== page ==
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Every AI, Everywhere, All At Once
People are pretty skeptical about AI.
ChatGPT hallucinates. Dall E can’t draw hands. Even our old friends Siri, Google, and Alexa have made a lot of frustrating mistakes over the years.
We’re being told that some kind of liftoff is taking place in 2023, with mind-blowing advances in all sorts of fields just around the corner. It feels like we’ve seen this movie before.
Four of the most dangerous words in the English language are: “this time, it’s different.” Nevertheless, I want to make that case with you today.
This skepticism is not without reason; we've been promised significant breakthroughs before, only to be left waiting. In fact, the phenomenon of technology's promises outrunning its actual progress is so common it has a name: "Amara's Law," after the futurist Roy Amara, which posits:
We tend to overestimate the effect of a technology in the short run and underestimate the effect in the long run.
In the realm of AI, the cycle of hype and disillusionment has happened more than once. But there really is something about "this time" that might make it different.
To appreciate this, let's take a brief detour to the AI landscape before 2017. AI was a fractured field, composed of many different sub-disciplines: computer vision for interpreting images, natural language processing for understanding and generating text, reinforcement learning for training game-playing AIs, and many more. Each of these fields had its own specialized methods, techniques, and advancements. Progress in one didn't necessarily translate to progress in another. In some ways, it was less a single field than a confederation of related ones.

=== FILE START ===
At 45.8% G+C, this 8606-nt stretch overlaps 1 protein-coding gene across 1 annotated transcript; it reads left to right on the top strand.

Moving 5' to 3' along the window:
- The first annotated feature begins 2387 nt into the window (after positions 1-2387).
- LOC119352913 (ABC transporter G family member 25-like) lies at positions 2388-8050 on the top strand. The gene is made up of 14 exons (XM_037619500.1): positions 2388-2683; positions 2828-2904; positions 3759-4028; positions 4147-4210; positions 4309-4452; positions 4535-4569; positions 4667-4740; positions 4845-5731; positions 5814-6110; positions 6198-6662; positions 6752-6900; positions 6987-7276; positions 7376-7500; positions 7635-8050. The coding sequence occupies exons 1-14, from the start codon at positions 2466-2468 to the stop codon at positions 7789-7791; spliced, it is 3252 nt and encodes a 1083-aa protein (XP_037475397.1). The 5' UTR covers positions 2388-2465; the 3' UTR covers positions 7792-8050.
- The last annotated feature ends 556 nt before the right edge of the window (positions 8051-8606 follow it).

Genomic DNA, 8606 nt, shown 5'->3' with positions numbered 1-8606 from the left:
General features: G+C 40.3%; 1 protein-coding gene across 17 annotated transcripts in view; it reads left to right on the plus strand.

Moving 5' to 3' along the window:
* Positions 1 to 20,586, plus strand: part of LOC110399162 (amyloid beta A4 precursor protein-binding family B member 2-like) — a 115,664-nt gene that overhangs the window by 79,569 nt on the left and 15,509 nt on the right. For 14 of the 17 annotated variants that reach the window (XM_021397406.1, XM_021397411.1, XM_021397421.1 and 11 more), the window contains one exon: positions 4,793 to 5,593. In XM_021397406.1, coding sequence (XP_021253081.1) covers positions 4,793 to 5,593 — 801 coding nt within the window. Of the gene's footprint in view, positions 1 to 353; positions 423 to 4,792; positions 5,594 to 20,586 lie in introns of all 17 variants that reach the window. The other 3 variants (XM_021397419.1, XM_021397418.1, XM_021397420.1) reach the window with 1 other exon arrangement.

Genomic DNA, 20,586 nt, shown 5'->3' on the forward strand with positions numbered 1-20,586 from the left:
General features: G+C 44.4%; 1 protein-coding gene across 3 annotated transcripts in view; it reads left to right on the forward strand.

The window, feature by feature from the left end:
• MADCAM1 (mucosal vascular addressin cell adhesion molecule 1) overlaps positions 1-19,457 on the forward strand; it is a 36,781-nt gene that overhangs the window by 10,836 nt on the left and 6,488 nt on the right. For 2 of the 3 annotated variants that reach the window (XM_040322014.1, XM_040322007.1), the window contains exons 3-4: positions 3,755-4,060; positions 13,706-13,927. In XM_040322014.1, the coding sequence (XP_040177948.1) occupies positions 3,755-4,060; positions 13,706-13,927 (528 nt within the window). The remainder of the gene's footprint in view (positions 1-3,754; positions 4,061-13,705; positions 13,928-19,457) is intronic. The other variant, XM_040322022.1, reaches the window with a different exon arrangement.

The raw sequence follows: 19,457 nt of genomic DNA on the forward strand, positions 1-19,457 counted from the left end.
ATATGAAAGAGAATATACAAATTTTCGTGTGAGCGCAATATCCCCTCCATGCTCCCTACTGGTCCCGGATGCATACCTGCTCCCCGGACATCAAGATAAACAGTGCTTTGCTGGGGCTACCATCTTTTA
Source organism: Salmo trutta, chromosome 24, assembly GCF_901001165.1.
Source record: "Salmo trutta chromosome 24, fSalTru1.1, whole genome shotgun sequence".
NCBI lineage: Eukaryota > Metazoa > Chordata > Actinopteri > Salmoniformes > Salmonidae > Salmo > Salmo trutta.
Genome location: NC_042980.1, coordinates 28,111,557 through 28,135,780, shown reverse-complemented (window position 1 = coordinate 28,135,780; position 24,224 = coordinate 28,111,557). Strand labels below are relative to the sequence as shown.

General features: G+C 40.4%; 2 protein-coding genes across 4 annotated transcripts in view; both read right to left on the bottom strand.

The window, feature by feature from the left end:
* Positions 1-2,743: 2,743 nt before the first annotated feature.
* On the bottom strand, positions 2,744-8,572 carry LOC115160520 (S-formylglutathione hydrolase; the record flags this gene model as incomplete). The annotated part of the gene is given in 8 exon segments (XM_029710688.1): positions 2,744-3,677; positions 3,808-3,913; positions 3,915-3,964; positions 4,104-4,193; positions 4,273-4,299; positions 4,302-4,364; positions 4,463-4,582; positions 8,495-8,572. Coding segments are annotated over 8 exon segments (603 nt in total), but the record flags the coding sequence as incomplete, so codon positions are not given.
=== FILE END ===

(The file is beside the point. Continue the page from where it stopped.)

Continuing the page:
Then, in 2017, a model called "Transformers" was introduced, setting off a shift that's been called the "Great Consolidation." Transformers applied to one of AI's sub-disciplines, natural language processing (NLP), but they did so in such a way that their impact rippled out to the other sub-disciplines as well.
The key insight of Transformers was treating various subjects as a form of language. When we think of language, we usually think of words and sentences, not images or DNA sequences or stock market fluctuations. But at a fundamental level, all these things are just sequences of data, which can be processed and understood much like sentences in a text.